So what next? Well there isn’t much I can actually ‘do’ other than not bother tagging in photos, I guess if a person looking at my feed is interested enough in the garment they can ask me directly what it is and I’ll tell them. Also, I like to write pattern reviews here on the blog and each one can take me hours to put together. Simple Sew provide me with patterns but almost every other review has been of my own volition because I think I’ve got something useful or helpful to say about a pattern, I don’t write “it’s pretty and here are some lovely pictures of me modelling it” because that’s fairly pointless. I would have written a blog about the offending dress but now I shan’t because why would I waste my time when I could be sewing other things instead. [I should have been concerned from the outset because the model on the packet is about 6’ 7” and 6” wide so I’m guessing I’m not their target audience! hasn’t stopped me yet though LOL] At nearly £20 a pop these patterns are at the distinctly pricey end too.

Which brings me to the newly created hashtag ’SewOver50’. Fellow sewer and Instagrammer Judith Staley felt strongly enough to set up a new account @sewover50 in order that anyone can feel more connected with the online sewing community. In the first 3 days the response has been astonishing, and I think Judith has found it a little overwhelming. The sheer volume of women [no men with guns etc etc] has been extraordinary and I think is an indication of the number of people who want their own ’tribe’, where they don’t feel pushed aside by ambitious younger women. We all have a lot to offer this sewing community of ours and it’s worldwide. In the UK we’re pretty good at holding meet ups and I think the same is true in Australia, I’m not so sure about the US though.

Personally, I love being part of a completely mixed group-all ages, all sizes, all ethnicities, and I don’t want that to change. I don’t only want to be part of the ‘over-50’s’, not at all! But I won’t sit back and let us be ignored either and if this blog upsets or provokes a few people then good! Of course it’s vital to be ambitious for your business and have big plans and ideas but I would remind the ones who think it doesn’t matter if they engage, or not, with an older demographic that by choosing not to acknowledge or engage then they are potentially closing off a lucrative income stream. That isn’t a very sound business idea is it?

On a recent Stitcher’s Brew podcast Amy Thomas, editor of Love Sewing magazine here in the UK, said specifically that she wanted to include a really diverse range of readers in the magazine (this must be true because even I’ve been in it!) which is great and the evidence is there in the pages. I hope other magazines are of a similar opinion but as I don’t buy loads of them I can’t comment. Several pattern brands which I’ve mentioned before including Maven and The Maker’s Atelier take a very broad and inclusive look at who buys their products and then feature those makers in their own advertising and so on. Their styles are classic and wearable but fashion forward and designed to be remade many times, not here today, gone tomorrow. Incidentally, I’m not sponsored by either of them, I just admire their aesthetic.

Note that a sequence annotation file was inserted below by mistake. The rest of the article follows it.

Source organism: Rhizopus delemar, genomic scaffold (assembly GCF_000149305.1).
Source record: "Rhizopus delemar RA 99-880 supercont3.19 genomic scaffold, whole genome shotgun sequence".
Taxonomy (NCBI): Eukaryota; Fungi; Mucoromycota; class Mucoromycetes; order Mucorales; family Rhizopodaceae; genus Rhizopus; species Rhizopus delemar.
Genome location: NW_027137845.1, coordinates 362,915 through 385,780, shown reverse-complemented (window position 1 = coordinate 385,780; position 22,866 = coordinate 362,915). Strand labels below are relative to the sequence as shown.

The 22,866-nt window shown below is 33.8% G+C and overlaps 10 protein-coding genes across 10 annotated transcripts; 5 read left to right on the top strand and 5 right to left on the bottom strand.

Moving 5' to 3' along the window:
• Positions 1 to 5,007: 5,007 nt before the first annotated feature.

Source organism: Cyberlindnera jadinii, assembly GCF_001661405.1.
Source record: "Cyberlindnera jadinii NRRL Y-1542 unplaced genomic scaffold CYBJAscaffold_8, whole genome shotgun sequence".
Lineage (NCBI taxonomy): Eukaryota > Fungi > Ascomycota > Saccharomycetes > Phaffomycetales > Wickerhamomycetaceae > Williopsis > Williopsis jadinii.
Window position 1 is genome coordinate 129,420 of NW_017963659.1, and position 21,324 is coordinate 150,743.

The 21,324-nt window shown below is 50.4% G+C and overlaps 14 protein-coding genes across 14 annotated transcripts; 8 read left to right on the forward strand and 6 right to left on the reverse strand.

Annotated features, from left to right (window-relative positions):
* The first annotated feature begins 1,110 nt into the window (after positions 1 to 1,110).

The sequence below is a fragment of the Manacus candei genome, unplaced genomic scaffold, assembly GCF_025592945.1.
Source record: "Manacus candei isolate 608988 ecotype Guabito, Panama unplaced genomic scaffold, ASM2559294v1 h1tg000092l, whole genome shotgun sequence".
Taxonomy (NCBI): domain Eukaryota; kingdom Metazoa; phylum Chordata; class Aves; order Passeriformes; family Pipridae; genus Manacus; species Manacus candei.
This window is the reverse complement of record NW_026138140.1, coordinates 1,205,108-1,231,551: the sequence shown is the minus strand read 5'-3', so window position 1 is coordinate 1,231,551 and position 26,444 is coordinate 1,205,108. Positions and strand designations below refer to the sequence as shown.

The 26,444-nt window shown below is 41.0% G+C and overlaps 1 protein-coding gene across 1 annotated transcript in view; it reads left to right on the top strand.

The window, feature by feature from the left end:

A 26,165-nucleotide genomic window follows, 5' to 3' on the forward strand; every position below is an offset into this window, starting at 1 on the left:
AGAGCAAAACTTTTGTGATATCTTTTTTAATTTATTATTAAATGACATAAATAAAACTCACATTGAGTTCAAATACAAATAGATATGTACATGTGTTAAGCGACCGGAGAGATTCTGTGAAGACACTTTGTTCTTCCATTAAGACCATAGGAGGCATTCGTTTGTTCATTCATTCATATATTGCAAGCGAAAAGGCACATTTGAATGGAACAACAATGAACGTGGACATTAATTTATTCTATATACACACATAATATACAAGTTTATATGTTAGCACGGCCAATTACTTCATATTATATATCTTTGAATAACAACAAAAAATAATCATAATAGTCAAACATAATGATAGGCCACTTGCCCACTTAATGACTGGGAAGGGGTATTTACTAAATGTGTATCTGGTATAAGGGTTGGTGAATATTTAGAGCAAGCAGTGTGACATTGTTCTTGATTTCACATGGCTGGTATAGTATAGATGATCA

I could go on but I’d prefer that others join in the discussion and open it up. Does ageism exist in dressmaking and if so, do we just accept it, like in so many other areas of life? Will our new Instagram identity bring it to the attention of those perpetuating it and cause them to reflect on the business sense of it? I hope so.

To the women who think that over 50 is a foreign country, god willing it’s where you will be one day, like it or not. We haven’t all sunk into senility yet, we don’t (always) wear elasticated waists, we do wear fashionable clothing and high heels and dye our hair, we listen to modern music and drink too much wine on occasion, we sometimes but not always enjoyed our youth but we wouldn’t necessarily want to go through it all again. Yes we might be old enough to be your mother (or even grandmother) but as I saw someone say the other day “we aren’t dead and we aren’t invisible!” deal with it!! IMG_7969

If you’ve read this far, thank you, and please leave a comment as I’m genuinely interested in what others have to say about this topic and regardless of the age group you’re currently in.

Happy sewing 

Sue

71 thoughts on “Does ageism exist in modern dressmaking and why do we need the SewOver50 hashtag?

  1. Susan, I could have written this post – although not as eloquently or in such a thought provoking manner. I too don’t want to be pigeonholed, although belonging to the #sewover50 group has attractions. Not least many of us bring a wealth of experience to the table but I am saddened that despite us spending our bucks, we are not considered worthy! I want to belong to a diverse community of women who celebrate our different ages, shapes, cultures and tastes and perhaps that maturity of view is something that age has given us and that is not so readily available when one unable to use the#sewover50?